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              Measurement of the oxygen isotopic composition of nitrate in seawater and freshwater using the denitrifier method.

              We report a novel method for measurement of the oxygen isotopic composition (18O/16O) of nitrate (NO3-) from both seawater and freshwater. The denitrifier method, based on the isotope ratio analysis of nitrous oxide generated from sample nitrate by cultured denitrifying bacteria, has been described elsewhere for its use in nitrogen isotope ratio (15N/14N) analysis of nitrate. (1) Here, we address the additional issues associated with 18O/16O analysis of nitrate by this approach, which include (1) the oxygen isotopic difference between the nitrate sample and the N20 analyte due to isotopic fractionation associated with the loss of oxygen atoms from nitrate and (2) the exchange of oxygen atoms with water during the conversion of nitrate to N2O. Experiments with 18O-labeled water indicate that water exchange contributes less than 10%, and frequently less than 3%, of the oxygen atoms in the N20 product for Pseudomonas aureofaciens. In addition, both oxygen isotope fractionation and oxygen atom exchange are consistent within a given batch of analyses. The analysis of appropriate isotopic reference materials can thus be used to correct the measured 18O/16O ratios of samples for both effects. This is the first method tested for 18O/16O analysis of nitrate in seawater. Benefits of this method, relative to published freshwater methods, include higher sensitivity (tested down to 10 nmol and 1 microM NO3-), lack of interference by other solutes, and ease of sample preparation.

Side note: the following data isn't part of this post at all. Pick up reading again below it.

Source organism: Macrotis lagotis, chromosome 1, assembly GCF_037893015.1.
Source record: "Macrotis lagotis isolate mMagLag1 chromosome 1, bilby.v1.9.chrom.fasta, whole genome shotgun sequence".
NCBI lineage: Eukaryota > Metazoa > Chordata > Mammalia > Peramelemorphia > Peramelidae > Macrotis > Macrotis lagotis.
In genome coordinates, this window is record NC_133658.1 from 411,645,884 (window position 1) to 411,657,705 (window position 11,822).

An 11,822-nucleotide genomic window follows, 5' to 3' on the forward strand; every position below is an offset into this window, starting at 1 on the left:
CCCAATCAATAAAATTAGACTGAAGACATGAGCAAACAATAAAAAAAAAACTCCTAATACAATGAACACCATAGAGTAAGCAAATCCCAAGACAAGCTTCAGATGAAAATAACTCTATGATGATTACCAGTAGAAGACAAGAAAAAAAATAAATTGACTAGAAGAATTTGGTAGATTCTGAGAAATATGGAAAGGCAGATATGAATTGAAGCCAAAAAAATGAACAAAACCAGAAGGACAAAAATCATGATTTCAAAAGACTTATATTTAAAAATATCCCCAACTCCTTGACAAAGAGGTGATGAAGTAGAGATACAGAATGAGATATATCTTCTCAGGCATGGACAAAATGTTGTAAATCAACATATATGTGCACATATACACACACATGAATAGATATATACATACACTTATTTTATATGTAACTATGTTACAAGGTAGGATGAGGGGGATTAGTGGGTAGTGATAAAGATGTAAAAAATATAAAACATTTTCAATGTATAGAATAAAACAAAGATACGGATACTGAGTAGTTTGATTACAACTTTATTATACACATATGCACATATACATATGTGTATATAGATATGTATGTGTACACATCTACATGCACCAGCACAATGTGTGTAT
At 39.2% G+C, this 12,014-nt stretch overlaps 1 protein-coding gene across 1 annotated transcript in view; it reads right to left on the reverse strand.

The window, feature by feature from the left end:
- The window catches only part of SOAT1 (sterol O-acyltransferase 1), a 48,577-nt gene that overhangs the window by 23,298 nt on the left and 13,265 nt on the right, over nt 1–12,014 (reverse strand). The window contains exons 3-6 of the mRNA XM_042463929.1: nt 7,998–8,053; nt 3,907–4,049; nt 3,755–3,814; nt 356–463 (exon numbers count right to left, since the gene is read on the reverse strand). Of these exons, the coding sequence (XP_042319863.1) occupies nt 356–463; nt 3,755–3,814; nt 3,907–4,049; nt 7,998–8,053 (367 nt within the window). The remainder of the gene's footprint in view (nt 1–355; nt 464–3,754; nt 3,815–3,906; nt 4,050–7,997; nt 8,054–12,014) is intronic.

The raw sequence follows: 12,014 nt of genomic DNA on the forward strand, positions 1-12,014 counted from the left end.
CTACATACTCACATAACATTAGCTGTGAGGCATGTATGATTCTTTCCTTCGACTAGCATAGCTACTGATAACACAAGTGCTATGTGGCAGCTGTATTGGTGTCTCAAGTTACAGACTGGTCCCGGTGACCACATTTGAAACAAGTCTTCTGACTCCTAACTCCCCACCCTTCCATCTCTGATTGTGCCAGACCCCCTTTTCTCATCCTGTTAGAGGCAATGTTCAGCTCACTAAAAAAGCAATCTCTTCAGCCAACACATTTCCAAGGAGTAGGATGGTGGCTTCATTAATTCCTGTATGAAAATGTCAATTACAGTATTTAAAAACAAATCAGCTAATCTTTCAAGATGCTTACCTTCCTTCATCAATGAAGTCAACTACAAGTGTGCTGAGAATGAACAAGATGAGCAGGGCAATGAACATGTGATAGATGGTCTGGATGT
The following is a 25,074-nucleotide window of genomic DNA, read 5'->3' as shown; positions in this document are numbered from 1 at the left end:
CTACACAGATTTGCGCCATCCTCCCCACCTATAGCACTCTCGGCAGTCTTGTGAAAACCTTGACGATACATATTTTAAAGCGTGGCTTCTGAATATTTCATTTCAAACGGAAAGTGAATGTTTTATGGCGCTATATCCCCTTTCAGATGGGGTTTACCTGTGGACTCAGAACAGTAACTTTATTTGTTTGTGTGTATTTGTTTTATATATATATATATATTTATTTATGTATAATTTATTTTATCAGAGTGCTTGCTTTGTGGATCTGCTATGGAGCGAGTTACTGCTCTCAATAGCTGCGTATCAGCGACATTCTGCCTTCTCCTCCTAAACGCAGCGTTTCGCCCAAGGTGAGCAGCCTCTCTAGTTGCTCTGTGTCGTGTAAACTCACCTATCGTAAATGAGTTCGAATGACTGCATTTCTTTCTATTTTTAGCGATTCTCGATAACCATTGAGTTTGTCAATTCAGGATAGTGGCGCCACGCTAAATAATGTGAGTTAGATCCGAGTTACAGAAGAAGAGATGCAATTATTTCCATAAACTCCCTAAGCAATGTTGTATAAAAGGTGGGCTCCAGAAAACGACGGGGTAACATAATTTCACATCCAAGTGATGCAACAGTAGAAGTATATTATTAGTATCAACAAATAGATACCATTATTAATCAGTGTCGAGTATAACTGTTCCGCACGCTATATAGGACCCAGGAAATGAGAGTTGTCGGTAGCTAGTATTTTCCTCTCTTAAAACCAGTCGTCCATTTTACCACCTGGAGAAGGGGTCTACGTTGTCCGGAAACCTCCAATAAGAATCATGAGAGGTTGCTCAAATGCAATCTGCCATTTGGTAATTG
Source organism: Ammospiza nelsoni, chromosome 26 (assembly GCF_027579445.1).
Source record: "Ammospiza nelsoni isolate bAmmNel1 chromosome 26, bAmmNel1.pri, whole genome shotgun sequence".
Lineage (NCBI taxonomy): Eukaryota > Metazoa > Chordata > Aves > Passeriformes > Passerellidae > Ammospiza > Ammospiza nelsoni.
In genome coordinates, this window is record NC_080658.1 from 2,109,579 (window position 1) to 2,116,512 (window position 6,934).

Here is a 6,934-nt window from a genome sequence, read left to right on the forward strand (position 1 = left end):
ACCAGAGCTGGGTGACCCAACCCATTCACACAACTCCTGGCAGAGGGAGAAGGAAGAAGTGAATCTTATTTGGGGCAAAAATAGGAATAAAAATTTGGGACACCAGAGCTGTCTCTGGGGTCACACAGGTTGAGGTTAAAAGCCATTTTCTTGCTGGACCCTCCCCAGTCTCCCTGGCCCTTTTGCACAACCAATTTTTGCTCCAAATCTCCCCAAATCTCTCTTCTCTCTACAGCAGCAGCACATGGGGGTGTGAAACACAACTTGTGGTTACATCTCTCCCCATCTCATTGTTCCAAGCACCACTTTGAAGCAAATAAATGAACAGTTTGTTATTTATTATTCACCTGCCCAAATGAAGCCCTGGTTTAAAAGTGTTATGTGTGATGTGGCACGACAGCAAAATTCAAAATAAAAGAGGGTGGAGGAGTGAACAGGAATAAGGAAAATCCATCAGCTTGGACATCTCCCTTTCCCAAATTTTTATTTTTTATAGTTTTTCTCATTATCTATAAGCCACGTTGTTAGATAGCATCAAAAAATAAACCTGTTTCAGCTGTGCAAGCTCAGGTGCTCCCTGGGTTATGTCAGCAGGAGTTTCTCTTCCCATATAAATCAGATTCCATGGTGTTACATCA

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                Author and article information

                Journal
                Water Resources Research
                Water Resour. Res.
                Wiley
                00431397
                July 2016
                July 2016
                July 31 2016
                : 52
                : 7
                : 5577-5597
                Affiliations
                [1 ]Department of Land, Air, and Water Resources; University of California; Davis California USA
                [2 ]Department of Anthropology; University of California; Davis California USA
                [3 ]Lawrence Livermore National Laboratory; Livermore California USA
                [4 ]United States Geological Survey; Menlo Park California USA
                [5 ]Department of Earth and Planetary Sciences; University of California; Davis California USA
                Article
                10.1002/2015WR018523
                3faaab22-f0be-4de7-9b0e-bc5041ba297e
                © 2016

                http://doi.wiley.com/10.1002/tdm_license_1.1

                http://creativecommons.org/licenses/by-nc-nd/4.0/